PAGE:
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West Bank Palestinians cheer on their Gaza counterparts

Palestinians in the West Bank have staged solidarity marches, praising Gaza's rocket strikes on Israel and calling for an end to the diplomacy track with Israel – an indirect blow to President Mahmoud Abbas.

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Not surprisingly, legislators from the West Bank allied with Hamas portrayed the demonstrations as support for their party. "In every street and every alleyway, Palestinians from all factions are coming out," says legislator Abduljaber Fuqahaa. "For them, the resistance is the only way."

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 But the demonstrations seem far from mushrooming. In Ramallah, there were no green banners signifying support for the Islamist militants, and most of the people in the square did not join the protest, although it was unclear whether that was more due to fear of a Palestinian Authority crack down against supporters of its rival, or broader unease toward the Islamic militants.

 "People in the West Bank are extremely demoralized," says Ashraf, an office clerk who watched the Ramallah demonstration. "The reason why they are demoralized is because the PA says no resistance."

As long as Abbas is president...

Just last month Abbas, the leader of the US-supported Palestinian Authority in the West Bank, spoke to Israelis directly in a local television interview, promising that there would be no new intifada, or uprising, as long as he was president.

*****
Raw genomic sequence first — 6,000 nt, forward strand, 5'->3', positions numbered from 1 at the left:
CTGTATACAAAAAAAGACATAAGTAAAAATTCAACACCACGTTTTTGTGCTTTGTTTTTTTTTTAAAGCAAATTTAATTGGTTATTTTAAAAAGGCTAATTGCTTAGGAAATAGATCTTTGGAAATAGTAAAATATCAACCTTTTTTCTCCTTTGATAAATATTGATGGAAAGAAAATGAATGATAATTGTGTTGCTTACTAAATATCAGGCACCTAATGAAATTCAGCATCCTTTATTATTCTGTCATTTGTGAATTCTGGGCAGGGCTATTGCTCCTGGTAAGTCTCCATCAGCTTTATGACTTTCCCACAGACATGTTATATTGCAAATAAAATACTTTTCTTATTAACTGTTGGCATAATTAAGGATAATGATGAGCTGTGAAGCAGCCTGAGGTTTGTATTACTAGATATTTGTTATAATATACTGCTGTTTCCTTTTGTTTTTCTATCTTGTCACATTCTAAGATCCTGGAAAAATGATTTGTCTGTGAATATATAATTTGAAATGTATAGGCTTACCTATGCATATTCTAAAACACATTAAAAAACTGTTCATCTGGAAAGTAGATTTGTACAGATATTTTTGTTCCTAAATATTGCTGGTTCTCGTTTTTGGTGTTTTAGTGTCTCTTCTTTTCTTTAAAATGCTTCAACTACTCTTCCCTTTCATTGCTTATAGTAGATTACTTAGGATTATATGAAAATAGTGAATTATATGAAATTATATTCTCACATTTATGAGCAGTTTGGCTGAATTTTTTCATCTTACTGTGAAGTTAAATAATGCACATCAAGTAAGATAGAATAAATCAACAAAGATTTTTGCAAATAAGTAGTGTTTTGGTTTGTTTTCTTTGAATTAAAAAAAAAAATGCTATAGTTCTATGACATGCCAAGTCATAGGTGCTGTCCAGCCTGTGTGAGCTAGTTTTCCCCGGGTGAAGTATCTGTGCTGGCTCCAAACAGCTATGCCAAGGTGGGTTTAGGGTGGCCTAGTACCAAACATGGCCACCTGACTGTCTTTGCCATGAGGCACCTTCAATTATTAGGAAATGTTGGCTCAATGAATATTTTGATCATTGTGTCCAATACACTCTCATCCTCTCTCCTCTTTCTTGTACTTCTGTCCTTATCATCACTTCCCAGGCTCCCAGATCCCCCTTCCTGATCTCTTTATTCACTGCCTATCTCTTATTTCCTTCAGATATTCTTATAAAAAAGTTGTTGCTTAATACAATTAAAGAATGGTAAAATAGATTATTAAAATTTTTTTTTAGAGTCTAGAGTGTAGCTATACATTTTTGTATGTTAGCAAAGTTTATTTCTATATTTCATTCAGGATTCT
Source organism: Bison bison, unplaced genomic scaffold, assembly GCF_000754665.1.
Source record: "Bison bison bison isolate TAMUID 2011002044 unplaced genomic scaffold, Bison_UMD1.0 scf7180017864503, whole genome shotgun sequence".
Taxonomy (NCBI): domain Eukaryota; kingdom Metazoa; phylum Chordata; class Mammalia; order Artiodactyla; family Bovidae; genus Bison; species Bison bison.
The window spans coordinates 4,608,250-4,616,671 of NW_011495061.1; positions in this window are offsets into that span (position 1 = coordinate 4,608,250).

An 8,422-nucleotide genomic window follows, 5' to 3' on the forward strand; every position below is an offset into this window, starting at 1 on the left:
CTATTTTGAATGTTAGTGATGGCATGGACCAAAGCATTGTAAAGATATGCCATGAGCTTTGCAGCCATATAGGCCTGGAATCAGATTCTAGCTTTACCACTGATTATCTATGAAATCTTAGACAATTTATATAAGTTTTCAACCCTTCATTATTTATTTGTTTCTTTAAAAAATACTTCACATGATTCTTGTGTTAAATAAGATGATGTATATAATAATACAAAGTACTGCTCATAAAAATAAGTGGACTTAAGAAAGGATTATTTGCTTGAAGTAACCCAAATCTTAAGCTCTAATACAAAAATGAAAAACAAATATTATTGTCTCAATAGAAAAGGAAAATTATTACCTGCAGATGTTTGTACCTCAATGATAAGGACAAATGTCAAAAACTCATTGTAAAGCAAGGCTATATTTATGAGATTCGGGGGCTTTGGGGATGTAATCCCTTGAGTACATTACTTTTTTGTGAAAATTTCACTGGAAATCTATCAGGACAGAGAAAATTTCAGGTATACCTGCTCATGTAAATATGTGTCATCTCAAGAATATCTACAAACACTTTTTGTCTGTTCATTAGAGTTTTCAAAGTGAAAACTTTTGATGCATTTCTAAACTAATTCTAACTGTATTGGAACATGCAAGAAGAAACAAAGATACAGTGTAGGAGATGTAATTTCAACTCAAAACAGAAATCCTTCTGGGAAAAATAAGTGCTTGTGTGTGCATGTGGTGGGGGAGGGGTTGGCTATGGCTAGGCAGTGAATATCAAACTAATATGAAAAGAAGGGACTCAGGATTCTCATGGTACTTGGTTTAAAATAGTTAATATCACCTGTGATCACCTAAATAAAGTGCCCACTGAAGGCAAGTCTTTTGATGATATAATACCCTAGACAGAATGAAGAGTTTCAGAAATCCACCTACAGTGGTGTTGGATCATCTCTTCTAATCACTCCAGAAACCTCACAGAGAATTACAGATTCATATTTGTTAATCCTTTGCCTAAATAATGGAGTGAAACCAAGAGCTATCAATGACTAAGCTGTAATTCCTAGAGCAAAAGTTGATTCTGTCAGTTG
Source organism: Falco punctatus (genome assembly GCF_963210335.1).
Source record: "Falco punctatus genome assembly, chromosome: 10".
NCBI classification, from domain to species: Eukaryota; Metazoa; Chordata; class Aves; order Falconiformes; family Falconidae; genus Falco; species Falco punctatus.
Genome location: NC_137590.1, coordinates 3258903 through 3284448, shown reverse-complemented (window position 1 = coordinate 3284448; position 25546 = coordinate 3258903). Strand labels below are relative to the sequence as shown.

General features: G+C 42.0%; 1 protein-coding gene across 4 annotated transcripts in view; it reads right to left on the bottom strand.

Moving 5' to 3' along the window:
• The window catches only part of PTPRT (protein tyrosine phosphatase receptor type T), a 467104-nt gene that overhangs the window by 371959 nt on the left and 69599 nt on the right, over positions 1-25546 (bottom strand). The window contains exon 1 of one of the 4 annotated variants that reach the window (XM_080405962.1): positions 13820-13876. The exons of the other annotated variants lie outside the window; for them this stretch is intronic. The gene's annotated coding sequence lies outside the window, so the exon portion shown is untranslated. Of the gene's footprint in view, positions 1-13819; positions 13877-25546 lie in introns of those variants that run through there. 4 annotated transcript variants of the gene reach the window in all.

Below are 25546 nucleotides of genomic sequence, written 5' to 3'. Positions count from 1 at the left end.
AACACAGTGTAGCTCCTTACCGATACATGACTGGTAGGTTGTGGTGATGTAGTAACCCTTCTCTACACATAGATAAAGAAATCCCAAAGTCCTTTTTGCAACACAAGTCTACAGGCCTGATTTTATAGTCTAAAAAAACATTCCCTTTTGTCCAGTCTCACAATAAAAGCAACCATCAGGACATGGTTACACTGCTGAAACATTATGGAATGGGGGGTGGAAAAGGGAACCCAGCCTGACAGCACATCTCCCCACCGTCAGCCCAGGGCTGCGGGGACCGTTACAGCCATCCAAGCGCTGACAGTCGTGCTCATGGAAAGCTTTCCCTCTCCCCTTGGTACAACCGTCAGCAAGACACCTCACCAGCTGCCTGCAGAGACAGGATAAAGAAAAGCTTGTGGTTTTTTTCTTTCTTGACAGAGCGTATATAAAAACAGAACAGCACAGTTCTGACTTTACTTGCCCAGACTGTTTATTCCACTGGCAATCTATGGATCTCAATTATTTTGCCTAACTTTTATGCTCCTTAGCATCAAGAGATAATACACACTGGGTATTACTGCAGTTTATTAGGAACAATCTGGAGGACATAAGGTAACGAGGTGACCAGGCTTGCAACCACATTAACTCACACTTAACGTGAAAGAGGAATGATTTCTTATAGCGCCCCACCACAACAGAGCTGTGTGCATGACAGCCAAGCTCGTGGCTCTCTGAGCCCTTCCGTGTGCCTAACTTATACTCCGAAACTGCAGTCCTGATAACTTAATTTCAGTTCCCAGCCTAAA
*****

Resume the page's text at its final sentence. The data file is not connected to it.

Those comments and other mollifying remarks suggesting he'd give up the right of return for Palestinian refugees still ring in the ears of Palestinians. They stand in stark contrast to the repeated rocket attacks on Israeli cities coming out of Gaza, which have given them a sense of empowerment.  

Mahmoud Labadie, an official from the international relations branch of Mr. Abbas' Fatah party, remained diplomatic today when asked about Hamas's militant tactics, saying it was an understandable response from Gazans. Although Hamas could not hope to defeat Israel militarily, he said, maybe the fighting with Israel would boost support for the bid at the UN.

President Abbas has a better environment to go to the UN with," says Mr. Labadie. "He will get more sympathy." 

Weakening credibility

In the days before the outbreak of the fighting, Israeli government ministers had launched a public relations offensive against Mr. Abbas. Israel's finance minister threatened to stop the flow of tax money that Israel collects for the Palestinian Authority – a move that could seriously destabilize Mr. Abbas' government, which is already struggling financially – and Foreign Minister Avigdor Lieberman called Abbas's UN initiative "diplomatic terror" and released a position paper suggesting that he be toppled.

Given Abbas's weakening credibility among his constituents, Alon Liel, a dovish former Israeli diplomat, says that the government should consider softening their approach, and even give allow him a diplomatic victory at the UN.

"Abu Mazen gave up on the armed struggle, he did a diplomatic struggle," says Mr. Liel, using Mr. Abbas's nom de guerre. "If Abu Mazen gets this recognition by diplomatic means, he will balance the damage caused to him by this war.... I think it’s very important to let Abu Mazen have his diplomatic win, rather than let Hamas have its military win."

Staff writer Christa Case Bryant contributed reporting from Jerusalem. 


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